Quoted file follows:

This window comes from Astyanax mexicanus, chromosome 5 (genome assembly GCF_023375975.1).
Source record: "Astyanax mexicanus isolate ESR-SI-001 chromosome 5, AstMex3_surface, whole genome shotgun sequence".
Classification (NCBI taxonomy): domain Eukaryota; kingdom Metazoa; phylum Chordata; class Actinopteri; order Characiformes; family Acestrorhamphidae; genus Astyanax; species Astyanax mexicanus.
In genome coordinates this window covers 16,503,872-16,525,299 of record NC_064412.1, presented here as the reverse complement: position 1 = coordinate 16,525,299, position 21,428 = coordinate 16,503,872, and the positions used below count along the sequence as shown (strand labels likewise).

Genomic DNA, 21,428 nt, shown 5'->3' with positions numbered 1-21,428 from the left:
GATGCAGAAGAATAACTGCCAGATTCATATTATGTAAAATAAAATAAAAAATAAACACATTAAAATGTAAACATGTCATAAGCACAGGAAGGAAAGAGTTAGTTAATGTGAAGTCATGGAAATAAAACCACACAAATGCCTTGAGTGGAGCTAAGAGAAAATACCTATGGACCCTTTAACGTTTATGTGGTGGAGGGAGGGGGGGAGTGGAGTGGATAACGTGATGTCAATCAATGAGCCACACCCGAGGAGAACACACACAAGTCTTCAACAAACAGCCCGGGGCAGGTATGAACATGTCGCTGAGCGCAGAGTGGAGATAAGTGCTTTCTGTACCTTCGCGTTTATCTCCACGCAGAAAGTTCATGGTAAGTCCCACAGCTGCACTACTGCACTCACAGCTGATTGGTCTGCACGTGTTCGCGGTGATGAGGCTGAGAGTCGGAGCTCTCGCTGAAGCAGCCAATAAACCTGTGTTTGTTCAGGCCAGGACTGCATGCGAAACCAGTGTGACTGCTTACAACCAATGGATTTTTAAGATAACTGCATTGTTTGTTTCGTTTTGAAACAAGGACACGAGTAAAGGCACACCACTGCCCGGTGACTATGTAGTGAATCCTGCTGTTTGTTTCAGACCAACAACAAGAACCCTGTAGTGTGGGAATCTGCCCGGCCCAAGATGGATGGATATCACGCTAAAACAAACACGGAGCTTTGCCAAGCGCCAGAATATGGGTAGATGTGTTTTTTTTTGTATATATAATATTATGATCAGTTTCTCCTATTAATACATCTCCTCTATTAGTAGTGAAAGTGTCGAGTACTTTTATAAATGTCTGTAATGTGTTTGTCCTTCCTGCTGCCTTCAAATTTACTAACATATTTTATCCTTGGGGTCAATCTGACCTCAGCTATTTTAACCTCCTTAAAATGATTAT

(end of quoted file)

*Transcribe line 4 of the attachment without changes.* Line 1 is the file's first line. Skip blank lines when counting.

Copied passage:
In genome coordinates this window covers 16,503,872-16,525,299 of record NC_064412.1, presented here as the reverse complement: position 1 = coordinate 16,525,299, position 21,428 = coordinate 16,503,872, and the positions used below count along the sequence as shown (strand labels likewise).